Community meeting focuses on improving safety, condition of neighborhoods

By John Guidroz
jguidroz@americanpress .com

Community Meeting

Dozens of residents joined local elected officials and law enforcement on Monday for a community meeting to talk about improving the condition and safety of neighborhoods in central Lake Charles.

The meeting, held at Starlight Baptist Church, gave residents the chance to share ideas on how to clean up existing homes and rental properties, improve failing schools, attract new businesses and lower crime.

Starlight Baptist Pastor Julian Woods said he has lived in the area for 30 years. Instead of hearing complaints, he said the meeting centered around offering solutions to rebuilding the community.

Woods stressed community involvement, saying elected officials can’t improve neighborhoods alone. He said residents should take pride in their neighborhoods by cleaning up trash and removing run-down vehicles.

“We are the answer to it, if we work together,” Woods said. “We have dropped the ball and let things get out of control.”

Woods also addressed people who wear sagging pants, calling it “nonsense.”

“I don’t care what the style is; it can’t happen in our community,” he said.

Lake Charles City Council members Luvertha August and Rodney Geyen attended the meeting. August said the area she represents has deteriorated over the years, with one problem being overcrowding at rental properties.

Calcasieu Parish School Board member Glenda Gay said the problems with lowperforming predominantly black schools have been ongoing “for about 20 years.” She said parent participation usually starts to decline once students reach middle school.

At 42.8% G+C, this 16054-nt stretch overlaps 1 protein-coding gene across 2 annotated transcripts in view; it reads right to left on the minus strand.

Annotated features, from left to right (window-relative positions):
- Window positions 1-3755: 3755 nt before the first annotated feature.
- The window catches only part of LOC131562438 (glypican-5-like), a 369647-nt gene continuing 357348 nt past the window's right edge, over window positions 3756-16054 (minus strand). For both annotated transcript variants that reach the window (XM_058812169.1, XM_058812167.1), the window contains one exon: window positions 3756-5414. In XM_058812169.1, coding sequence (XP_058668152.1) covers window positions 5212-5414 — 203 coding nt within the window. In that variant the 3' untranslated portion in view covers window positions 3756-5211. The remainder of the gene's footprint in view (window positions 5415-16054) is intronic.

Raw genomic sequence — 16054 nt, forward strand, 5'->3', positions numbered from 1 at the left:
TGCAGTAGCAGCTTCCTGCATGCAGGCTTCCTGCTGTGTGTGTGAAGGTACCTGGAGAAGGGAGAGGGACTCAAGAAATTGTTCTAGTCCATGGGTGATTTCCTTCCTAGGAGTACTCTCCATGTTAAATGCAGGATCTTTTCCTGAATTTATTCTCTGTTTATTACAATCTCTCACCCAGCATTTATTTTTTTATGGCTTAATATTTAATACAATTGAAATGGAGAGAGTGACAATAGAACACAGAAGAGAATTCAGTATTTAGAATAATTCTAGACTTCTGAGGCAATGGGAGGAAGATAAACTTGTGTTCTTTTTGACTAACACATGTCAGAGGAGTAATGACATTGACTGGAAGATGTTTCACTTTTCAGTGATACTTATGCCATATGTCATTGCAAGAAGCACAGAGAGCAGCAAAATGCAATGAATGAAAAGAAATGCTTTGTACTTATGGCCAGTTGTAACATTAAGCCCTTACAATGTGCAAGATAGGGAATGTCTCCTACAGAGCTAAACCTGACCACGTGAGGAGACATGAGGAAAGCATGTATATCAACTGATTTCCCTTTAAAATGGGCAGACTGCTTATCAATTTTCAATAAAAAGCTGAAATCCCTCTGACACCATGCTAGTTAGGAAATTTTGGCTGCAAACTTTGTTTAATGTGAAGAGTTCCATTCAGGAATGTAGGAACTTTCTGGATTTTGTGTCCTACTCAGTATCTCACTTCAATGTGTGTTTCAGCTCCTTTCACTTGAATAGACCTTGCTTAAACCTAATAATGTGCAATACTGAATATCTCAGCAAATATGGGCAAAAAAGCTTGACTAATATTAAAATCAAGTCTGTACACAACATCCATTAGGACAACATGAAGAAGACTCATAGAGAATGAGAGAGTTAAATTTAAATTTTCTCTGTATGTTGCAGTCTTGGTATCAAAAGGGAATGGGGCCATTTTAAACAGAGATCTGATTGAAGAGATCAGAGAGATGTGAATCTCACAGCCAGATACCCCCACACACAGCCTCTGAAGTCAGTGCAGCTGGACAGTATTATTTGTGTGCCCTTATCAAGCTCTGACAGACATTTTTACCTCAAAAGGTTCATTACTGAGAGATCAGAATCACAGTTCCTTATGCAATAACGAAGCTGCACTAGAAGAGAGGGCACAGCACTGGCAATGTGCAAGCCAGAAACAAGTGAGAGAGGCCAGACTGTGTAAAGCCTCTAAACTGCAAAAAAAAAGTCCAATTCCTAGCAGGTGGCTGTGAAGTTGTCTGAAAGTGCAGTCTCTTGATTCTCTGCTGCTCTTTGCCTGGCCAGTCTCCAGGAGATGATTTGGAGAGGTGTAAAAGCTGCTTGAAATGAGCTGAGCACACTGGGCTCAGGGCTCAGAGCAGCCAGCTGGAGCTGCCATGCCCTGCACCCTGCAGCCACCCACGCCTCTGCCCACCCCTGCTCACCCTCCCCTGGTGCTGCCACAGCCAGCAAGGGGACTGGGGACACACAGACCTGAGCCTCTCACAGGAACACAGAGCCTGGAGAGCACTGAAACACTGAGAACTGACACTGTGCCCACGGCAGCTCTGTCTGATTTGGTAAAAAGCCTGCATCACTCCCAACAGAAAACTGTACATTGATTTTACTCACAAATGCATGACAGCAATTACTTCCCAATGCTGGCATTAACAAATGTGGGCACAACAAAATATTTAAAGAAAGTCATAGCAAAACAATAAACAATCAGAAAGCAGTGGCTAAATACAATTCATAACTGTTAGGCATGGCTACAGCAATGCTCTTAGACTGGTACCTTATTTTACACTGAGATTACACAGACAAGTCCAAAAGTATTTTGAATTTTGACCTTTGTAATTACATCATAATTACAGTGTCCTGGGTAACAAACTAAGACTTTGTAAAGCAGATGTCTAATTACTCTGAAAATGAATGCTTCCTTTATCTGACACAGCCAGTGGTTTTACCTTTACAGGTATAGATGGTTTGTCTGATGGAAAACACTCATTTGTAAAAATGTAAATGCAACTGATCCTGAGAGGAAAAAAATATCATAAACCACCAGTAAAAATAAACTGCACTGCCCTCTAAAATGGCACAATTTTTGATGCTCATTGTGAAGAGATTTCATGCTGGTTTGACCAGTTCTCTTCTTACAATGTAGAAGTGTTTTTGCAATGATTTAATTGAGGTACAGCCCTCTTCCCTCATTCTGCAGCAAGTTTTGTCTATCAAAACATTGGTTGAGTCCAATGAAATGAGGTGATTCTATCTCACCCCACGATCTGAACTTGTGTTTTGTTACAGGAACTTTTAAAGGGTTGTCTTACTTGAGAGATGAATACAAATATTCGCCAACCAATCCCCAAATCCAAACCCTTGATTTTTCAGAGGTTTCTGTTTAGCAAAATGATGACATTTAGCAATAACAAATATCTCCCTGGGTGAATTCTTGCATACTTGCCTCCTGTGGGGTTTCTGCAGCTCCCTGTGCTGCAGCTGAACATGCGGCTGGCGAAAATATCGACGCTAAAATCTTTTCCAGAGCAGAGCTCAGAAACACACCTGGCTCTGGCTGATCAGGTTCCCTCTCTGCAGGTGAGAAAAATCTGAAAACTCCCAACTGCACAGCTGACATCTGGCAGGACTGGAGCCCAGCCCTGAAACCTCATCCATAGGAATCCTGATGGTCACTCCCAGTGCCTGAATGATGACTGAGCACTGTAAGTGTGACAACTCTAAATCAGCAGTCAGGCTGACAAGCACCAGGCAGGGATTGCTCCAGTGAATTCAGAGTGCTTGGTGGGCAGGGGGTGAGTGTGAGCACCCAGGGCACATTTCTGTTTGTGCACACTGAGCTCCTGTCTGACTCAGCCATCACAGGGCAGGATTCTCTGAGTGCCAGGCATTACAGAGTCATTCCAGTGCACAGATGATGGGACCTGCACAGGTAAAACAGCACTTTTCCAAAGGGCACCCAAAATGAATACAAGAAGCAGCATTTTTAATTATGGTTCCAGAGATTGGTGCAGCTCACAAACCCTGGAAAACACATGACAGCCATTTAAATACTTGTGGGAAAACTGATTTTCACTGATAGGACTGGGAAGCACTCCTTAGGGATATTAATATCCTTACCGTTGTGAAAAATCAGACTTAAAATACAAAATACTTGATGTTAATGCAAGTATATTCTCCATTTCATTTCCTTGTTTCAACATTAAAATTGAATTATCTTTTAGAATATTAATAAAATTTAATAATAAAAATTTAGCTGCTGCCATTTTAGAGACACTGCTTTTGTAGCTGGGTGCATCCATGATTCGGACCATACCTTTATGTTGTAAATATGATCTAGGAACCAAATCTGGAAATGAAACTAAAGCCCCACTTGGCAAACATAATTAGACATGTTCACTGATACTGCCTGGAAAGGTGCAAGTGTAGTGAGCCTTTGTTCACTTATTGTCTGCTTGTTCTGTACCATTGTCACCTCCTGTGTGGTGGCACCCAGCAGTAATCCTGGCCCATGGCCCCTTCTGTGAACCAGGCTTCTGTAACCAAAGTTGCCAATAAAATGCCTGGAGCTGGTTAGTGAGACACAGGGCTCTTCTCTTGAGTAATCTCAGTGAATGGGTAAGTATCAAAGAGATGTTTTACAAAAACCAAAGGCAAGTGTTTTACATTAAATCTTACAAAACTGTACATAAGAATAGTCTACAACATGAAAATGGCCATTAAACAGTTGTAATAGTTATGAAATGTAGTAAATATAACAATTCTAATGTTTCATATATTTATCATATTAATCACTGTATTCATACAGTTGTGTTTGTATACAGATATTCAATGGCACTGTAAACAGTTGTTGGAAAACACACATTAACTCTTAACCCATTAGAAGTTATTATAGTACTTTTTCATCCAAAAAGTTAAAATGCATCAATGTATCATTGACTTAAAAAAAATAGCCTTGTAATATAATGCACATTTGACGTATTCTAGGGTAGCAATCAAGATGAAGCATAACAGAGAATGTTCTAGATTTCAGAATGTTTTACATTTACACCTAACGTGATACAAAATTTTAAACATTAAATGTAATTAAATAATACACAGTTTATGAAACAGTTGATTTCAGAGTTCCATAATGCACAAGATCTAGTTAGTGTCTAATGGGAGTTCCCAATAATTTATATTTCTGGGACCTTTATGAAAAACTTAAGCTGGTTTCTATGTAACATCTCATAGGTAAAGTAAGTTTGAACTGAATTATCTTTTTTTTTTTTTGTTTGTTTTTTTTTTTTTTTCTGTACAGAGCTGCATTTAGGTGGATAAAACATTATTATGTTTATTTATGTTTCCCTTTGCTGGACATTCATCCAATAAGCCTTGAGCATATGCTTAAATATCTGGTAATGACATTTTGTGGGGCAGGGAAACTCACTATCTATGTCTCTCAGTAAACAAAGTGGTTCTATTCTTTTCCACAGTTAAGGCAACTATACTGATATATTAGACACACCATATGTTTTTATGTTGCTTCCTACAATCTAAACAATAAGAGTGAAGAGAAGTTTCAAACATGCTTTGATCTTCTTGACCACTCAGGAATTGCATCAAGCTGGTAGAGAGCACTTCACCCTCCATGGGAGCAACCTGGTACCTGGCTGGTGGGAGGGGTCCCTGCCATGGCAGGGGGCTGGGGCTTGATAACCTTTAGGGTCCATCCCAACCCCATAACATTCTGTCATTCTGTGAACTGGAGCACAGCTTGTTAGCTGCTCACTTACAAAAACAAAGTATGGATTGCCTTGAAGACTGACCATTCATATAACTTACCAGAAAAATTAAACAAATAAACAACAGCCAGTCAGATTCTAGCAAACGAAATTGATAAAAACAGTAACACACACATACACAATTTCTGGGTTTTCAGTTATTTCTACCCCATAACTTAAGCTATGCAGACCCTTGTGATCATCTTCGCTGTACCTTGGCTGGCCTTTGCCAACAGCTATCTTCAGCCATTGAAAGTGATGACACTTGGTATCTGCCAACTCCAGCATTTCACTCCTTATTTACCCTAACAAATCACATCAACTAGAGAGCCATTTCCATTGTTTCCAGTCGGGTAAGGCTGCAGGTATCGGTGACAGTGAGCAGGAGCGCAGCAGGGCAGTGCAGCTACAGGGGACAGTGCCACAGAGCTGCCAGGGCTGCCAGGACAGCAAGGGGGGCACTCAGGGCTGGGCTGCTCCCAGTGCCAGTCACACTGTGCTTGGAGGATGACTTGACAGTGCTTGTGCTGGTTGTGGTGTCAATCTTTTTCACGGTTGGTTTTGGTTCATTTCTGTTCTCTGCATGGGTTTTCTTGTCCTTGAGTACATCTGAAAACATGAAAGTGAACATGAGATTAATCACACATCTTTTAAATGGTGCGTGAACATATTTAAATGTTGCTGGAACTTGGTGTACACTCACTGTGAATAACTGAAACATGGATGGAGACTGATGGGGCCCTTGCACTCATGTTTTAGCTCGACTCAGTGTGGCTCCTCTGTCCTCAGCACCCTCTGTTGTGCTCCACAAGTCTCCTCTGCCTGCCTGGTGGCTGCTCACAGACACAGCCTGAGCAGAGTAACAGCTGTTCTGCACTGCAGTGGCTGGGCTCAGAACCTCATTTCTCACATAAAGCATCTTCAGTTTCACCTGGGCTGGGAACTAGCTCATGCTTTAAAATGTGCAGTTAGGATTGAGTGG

School Board member Mack Delafosse said there are “pockets of dysfunction” in schools labeled as failing. But test scores shouldn’t be the only factor in determining whether a school is considered failing, he said.

Delafosse said low-performing schools will never improve if high-performing students continue transferring to out-of-zone schools.

Pearl Watson Elementary School Principal Shaunte Guillory said community involvement is critical in improving a low-performing school.

“If we don’t have a partnership, our students won’t be successful at all,” she said.

Lake Charles Police also discussed efforts to slow down drug trafficking and how meeting directly with landlords and tenants can fix problems at rental properties.

Lake Charles Police also discussed efforts to slow down drug trafficking and how meeting directly with landlords and tenants can fix problems at rental properties.

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